As Journalism Week 2013 wrapped up, guest speaker at the Press Association of Jamaica’s awards dinner Professor Errol Morrison challenged the press to devote more time and energy to covering science, technology and innovation issues in Jamaica and the Caribbean.
“Without STEM (science, technology, engineering and mathematics) we will be hewers of wood and drawers of water,” he said.
He’s right. We don’t spend enough time looking at research and development, science and technology. The same, I know, has been said of agriculture and climate change, to name just two other examples.
Now these are not always sexy issues. They are probably not going to be leading the newscasts. But there is a lot of room in media for all types of issues, discussions and treatments.
As Observer columnist and University of the West Indies research fellow Claude Robinson said at a PAJ forum earlier in the week, “we are not cheerleaders” but at the same time, he said that we have a duty to tell the whole story of what is happening in our country. I’m not advocating acting as unpaid publicists, but I take Claude’s point that we need to look beyond the surface. There is always scope for critical analysis and close examination of issues in all areas of national life. The challenge for us is to deal with these issues and tell these stories in interesting and creative ways, that will let us keep our viewers, listeners and readers.
So let me take up this challenge. Let me put this on my “To Do” list for 2014. I’m a big list maker. Let’s see if I can, at the end of 2014, tick this item off.
CARICOM’s first statement was unacceptably weak, as I said here, but now seems determined to take a principled and strong stand against the decision.
The regional grouping called the ruling “abhorrent and discriminatory” and said it was “especially repugnant that the ruling ignores the 2005 judgment made by the Inter-American Court on Human Rights (IACHR) that the Dominican Republic adapt its immigration laws and practices in accordance with the provisions of the American Convention on Human Rights.”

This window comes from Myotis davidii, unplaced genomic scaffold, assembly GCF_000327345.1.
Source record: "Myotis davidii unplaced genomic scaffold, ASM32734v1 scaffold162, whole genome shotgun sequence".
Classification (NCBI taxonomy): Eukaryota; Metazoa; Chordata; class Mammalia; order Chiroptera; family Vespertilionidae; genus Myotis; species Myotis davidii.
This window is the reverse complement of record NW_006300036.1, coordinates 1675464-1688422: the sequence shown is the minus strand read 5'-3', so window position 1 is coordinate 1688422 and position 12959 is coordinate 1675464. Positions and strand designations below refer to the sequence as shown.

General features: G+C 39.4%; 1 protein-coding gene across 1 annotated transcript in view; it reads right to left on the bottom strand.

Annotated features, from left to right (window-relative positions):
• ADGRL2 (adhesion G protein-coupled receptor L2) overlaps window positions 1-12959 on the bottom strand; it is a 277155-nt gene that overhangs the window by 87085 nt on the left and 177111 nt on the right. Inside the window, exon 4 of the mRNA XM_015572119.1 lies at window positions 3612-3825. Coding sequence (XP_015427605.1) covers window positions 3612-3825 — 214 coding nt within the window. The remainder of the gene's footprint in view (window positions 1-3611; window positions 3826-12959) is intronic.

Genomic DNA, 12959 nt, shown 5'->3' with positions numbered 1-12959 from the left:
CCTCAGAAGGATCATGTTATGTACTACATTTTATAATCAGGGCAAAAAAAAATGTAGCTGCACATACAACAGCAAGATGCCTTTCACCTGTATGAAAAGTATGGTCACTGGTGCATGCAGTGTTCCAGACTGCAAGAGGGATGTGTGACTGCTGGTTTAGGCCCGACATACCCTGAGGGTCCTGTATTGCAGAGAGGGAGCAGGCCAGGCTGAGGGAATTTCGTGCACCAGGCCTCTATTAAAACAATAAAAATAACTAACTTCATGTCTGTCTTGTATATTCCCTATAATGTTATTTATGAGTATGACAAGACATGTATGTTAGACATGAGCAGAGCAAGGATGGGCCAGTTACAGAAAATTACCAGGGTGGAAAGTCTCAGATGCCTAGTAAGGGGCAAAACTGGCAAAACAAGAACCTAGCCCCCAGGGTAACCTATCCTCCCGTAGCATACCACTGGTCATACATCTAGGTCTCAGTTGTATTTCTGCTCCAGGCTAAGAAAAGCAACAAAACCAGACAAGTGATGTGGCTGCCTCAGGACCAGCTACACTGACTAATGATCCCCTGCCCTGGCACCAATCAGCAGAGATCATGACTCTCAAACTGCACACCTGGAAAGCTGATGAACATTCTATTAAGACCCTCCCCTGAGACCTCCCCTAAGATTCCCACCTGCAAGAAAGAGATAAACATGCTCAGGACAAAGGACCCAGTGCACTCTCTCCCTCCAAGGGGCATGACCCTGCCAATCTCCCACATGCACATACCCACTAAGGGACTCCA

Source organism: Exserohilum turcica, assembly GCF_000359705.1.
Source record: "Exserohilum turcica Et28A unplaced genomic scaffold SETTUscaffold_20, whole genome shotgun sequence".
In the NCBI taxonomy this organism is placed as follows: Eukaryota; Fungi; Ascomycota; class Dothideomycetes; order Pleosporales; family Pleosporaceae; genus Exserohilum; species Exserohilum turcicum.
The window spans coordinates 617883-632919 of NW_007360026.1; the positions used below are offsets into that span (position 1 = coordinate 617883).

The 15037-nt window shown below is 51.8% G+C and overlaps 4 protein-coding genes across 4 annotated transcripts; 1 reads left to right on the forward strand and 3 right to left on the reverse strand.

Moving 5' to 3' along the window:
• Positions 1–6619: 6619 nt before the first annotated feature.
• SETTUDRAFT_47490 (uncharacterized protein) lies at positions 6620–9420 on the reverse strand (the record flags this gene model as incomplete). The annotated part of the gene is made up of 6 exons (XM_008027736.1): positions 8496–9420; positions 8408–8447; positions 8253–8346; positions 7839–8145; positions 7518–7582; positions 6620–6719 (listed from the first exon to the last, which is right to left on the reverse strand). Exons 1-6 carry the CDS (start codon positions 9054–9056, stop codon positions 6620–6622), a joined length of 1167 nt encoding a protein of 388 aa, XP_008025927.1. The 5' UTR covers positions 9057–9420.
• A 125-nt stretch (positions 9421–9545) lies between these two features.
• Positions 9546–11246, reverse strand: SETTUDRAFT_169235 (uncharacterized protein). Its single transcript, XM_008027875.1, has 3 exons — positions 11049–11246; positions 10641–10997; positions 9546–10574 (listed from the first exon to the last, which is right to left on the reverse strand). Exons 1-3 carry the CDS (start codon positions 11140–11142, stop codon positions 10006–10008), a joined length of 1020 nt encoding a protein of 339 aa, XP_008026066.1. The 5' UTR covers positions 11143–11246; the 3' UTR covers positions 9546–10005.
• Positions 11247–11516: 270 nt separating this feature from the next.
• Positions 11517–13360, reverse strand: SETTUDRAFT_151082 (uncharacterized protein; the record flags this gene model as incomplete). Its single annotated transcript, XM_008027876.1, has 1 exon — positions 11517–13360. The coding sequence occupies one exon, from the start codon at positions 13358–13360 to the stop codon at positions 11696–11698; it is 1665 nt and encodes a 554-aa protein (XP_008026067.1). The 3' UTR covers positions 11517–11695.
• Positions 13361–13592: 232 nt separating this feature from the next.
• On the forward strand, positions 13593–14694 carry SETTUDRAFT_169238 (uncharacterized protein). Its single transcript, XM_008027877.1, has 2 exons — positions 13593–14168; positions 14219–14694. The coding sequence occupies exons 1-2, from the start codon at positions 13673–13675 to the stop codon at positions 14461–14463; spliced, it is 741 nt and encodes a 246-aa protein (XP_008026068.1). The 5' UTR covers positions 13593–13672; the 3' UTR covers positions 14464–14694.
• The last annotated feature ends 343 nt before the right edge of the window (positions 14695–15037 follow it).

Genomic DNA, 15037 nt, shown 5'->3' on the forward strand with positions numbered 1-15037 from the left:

CARICOM has announced that it “will suspend consideration of the request by the Dominican Republic for membership of the Caribbean Community” and will “review its relationship with the Dominican Republic in other fora including that of CARIFORUM, CELAC and the OAS.
“It cannot be business as usual,” says CARICOM.
The group also says it supports the visit of the Inter American Commission on Human Rights to the Dominican Republic and will request an advisory opinion from the Inter American Court of Human Rights. CARICOM is also considering introducing a Resolution at the United Nations General Assembly condemning the ruling.
Kudos to CARICOM for now adopting this strong, principled stance. It is to be hoped that the group follows through on the tough talk and does indeed introduce a resolution at the General Assembly as suggested.
US president Barack Obama, it was reported at the beginning of the year, had given the fewest press conferences in his first four-year term than any of his several immediate predecessors. Wow, that sounds concerning. After all, this is the President of the United States. The land of the free and the brave, the land where freedom of the press is a constitutional guarantee!
So in four years, how many are we talking about? Maybe one every quarter times four? Sixteen – that sounds about right. Try again. Obama gave SEVENTY-NINE press conferences in four years (that’s about 20/year), and yes, he gave fewer than George W. Bush who gave 89, Bill Clinton stood formally before the press 133 times, George H.W. Bush who gave all of 143 press conferences, but he was ahead of Ronald Reagan who trailed the pack with a measly 27 (that would still be nearly seven per year). Obama was, however, reported as giving 408, that’s right, 408 sit-down interviews with journalists, more than Bill Clinton and George W. Bush combined (for the comparable period) Apparently, he prefers that form of communicating with the press.
He also gives off-the-cuff interviews at photo ops and public appearances, like all the Presidents do (I think that means they are impromptu, as in not pre-arranged) albeit ONLY 94, fewer than his predecessors, George W. Bush (307) and Bill Clinton (493).
That’s called taking media seriously. That’s taking the public seriously.
There are many shameful examples of how we have treated our children. Only a few of these are ever made public. The Jamaica Observer reported on one case of a 14-year-old who ran away from home and ended up locked away in an adult correctional facility for a year.
“The police told my grandmother to leave me at the station. They never told me where I was going. When I reached and saw the big gate, I said me just go way fi two day and me a go prison?” she said.
Talk to lawyers in the system, and they will tell you about the injustices, large and small, that children suffer when they come into contact with the justice system. Children locked up for minor offences, forced to miss school, subject to the less than stellar conditions in our correctional facilities. Jamaica’s Children’s Advocate Diahann Gordon-Harrison told me in an interview of examples where child defendants and victims attending court have to hear their names bellowed out by the police officer on court duty, in the same way adults are treated. She also spoke of child victims in court being carelessly placed next to family members of the defendants accused of abusing them.